Woke up early this morning - I forgot to change the timer on the coffee pot - it started brewing at 3:45 AM. I was already starting to wake so it was not a big deal. Decided to jump on the rollers for a 30 minute session. I beat my previous average MPH and then towelled off to ride to work.

Jodie had to drive. I gave her my backpack and I left the house at a good clip. I was able beat her to work. (I must mention that there is a detour due to road construction and that gave me a couple of minutes.)

I also rode the exercise bike at lunch and then did some abs. I am taking the Achilles tendon issue seriously. I have grown to depend on exercise for not only physical health but mental health as well. When I do not exercise my mood will change. Ask anyone about this! When I taper for a race (take a rest day before the event) I become a major grouch.

I will also ride the bike in to work in the morning and I am pretty stoked that the voting / polling precinct for my district is on the Long Leaf Trace. I will be able to just hop off the bike and cast my vote.

*** SOAPBOX ***

I don't care who you vote for but please vote. This is a special privilege that we should not take for granted. And I honestly do believe that every vote does indeed count.

*** SOAPBOX ***

Another side note - went grocery shopping this weekend and the young clerk thanked me for saving the environment. (We always use canvas bags when shopping.)

Someone sent me the following (funny stuff):

Dilbert.com

Saturday, November 1, 2008

Track on Tap - Halloween Edition

I skipped the workout at lunch on Friday since I was doing the Track on Tap (in costume) that evening. I knew that it would not be a 'real' workout but I have been trying to take care of my ankle.

Jodie and I arrived near downtown at about 5:30 PM. Others soon started to gather and there was a photographer from the news paper working the 'Halloween Beat'. We ran down a popular trick or treating street in full get up and caught many eyes. The marines ran ahead (the guys without their shirts) and parted the hordes of ghouls with their swords. Our first stop was the 'Live at Five' concert in the park. The beer wagon had 'Southern Pecan' on tap and I of course par took (I think I par took 3 times at that stop). I also got a little hungry and bought a steak sandwich from a cute nurse (see picture) - and it really was a damn good sandwich.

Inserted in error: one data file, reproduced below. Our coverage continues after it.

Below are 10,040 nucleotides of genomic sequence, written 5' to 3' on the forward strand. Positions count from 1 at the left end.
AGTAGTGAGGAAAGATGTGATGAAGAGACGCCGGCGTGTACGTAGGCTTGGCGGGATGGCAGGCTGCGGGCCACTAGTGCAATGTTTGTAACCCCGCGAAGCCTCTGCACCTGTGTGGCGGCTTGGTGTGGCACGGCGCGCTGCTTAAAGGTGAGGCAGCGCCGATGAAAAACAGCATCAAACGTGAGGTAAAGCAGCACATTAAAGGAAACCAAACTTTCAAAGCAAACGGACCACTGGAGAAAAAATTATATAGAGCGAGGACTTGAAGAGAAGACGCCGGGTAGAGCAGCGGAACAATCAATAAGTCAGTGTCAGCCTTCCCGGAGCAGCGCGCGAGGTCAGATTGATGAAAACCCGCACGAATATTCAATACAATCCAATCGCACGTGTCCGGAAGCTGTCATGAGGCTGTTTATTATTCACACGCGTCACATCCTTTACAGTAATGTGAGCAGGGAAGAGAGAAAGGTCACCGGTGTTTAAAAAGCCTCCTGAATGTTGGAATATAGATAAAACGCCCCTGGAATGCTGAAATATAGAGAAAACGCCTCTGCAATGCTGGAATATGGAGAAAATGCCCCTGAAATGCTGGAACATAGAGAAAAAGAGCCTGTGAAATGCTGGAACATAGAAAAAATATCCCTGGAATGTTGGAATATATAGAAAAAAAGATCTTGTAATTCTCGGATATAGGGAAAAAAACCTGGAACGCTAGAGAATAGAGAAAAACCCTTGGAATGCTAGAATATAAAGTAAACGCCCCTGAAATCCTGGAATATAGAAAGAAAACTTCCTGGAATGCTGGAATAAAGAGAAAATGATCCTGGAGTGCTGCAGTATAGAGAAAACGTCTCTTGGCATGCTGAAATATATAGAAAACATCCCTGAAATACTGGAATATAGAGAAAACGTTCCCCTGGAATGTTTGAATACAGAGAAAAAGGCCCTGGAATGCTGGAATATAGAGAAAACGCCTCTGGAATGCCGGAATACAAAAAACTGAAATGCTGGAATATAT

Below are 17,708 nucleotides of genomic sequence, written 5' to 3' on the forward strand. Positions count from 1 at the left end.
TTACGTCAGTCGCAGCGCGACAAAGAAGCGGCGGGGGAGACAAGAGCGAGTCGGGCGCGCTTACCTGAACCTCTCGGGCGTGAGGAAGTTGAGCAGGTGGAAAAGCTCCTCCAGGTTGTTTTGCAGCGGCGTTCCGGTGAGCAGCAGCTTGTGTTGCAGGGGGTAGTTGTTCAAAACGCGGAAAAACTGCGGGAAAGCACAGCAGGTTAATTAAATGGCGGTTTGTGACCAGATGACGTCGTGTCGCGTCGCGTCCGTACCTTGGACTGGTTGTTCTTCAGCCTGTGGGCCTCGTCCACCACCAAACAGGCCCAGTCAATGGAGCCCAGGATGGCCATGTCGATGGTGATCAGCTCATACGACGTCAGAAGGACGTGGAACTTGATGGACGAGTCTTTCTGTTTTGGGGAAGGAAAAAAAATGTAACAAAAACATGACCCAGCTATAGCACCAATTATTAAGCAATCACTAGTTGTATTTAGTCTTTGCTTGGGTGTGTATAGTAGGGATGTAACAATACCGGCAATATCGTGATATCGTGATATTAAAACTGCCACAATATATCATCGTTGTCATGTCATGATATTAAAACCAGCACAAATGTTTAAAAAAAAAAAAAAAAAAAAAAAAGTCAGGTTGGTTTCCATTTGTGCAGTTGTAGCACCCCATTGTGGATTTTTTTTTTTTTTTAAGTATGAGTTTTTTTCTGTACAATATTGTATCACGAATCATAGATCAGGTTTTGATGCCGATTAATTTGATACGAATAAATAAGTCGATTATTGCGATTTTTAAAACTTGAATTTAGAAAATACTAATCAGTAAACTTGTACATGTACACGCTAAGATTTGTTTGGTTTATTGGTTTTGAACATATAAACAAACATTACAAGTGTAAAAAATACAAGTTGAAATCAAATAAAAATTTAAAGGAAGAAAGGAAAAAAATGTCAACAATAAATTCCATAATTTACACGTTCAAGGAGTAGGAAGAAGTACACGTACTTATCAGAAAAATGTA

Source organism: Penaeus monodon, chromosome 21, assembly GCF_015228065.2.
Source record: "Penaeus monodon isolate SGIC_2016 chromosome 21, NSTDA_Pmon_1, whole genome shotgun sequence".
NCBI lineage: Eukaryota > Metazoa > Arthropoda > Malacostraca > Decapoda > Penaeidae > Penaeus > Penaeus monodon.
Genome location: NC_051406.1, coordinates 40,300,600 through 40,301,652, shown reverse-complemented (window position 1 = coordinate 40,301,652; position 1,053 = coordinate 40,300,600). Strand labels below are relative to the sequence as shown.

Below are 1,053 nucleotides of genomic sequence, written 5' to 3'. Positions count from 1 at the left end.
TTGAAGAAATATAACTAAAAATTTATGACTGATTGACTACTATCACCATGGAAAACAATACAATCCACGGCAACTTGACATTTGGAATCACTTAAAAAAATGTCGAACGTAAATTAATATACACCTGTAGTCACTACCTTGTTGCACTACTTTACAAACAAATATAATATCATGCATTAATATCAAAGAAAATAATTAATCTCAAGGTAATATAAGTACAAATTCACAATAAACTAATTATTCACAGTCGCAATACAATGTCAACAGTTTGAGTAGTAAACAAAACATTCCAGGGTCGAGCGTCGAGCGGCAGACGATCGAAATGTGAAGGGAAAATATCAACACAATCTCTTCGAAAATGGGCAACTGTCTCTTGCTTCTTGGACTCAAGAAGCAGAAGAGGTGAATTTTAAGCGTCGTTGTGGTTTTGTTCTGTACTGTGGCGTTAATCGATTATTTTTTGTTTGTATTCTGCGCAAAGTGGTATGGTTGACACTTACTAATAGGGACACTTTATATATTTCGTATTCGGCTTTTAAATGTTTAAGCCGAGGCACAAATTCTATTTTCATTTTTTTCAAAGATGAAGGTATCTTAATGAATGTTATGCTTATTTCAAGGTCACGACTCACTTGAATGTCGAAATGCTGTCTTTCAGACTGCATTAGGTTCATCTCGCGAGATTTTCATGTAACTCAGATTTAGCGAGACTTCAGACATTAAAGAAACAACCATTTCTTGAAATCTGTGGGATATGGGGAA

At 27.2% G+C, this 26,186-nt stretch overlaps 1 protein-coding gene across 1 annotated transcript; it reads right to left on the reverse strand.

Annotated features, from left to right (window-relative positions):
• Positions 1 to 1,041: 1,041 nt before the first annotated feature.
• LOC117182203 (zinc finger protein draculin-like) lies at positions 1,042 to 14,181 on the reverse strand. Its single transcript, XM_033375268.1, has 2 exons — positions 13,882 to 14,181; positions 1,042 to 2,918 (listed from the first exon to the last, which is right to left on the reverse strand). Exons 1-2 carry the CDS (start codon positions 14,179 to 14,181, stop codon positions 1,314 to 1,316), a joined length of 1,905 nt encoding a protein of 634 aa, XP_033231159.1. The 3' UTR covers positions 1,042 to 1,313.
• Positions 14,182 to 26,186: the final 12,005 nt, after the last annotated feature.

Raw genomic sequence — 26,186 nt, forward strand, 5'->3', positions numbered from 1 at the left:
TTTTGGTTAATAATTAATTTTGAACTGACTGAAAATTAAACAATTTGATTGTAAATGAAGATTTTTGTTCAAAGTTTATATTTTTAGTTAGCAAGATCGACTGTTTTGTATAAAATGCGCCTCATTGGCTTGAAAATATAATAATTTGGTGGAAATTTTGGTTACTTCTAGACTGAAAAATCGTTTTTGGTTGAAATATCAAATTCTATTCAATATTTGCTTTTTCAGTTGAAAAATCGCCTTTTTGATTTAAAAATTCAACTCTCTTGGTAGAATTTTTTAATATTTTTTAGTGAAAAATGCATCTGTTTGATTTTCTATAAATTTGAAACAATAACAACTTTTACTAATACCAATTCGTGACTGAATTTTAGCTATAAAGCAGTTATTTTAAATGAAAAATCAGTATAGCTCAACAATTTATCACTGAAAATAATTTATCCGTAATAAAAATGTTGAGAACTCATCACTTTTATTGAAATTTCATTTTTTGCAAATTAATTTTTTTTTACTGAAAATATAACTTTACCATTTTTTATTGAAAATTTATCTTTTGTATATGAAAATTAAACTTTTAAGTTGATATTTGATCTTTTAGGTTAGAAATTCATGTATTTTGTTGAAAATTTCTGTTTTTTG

We trekked over to brownstones and sat out on the balcony for more liquid refreshment. The legs and lips started to loosen up at this point. A few pints later we made it across the street for some pizza.

Charles, the rainbow colored pirate, was lobbing up easy pitches and I, was of course, knocking them out of the park with little mercy - there was no 10 run limit tonight. Lots of laughs. Soon enough the steak sandwich selling nurse was making her rounds and I had, after all, sampled her wares earlier. She stayed and played for a little while and posed for some provocative photos.

We ran past the Sanger Theatre on the way to the vehicles. Audrey was in back and must have been people watching. She was following close behind a runner and did not notice that they moved to the left. Full force, she was clothes lined at the knee cap by a cast iron bench. Ouch! I heard the clang from about 20 feet away. We all stopped. She was able to make it back to the vehicles.

Stopped at Wal-Mart and got some beer and cookies. The cookies never made it out of the car.

Feeling good with a headache and dehydrated (it must have been the cookies - damn cookies) I decide to go for a long run on Saturday. I was feeling good - really. I hit the turn around point for my twelve miles and pushed on - I was going to turn this into a 15 miler. After the 6 mile turn around point I jumped on the dirt horse trails. The soft surface and uneven terrain is good for the knee and ankle joints. I hit my new turn around point and after 10 miles I jumped back on the asphalt of the Long Leaf Trace. As soon as I did that my Achilles tendon flamed on and shut me down. I had to walk. After a few minutes I ran a little more but I could tell that this was going to end up being a death march. It was easier to transform my run to a heel strike - still this was not going to be pretty. I suppressed my pride and gave Jodie a call and requested an evak. I still had several miles to walk to the next station.

Made good time on the 10 mile run (it was intentionally slow - but a solid run) and horrible time on the 3 mile limp - Total time was 2:13 for 13 miles (a slow 10:13 pace).

There will be lots of recovery this week with little to no running and a lot of ice on the ankle. From experience, this type injury can be very persistent.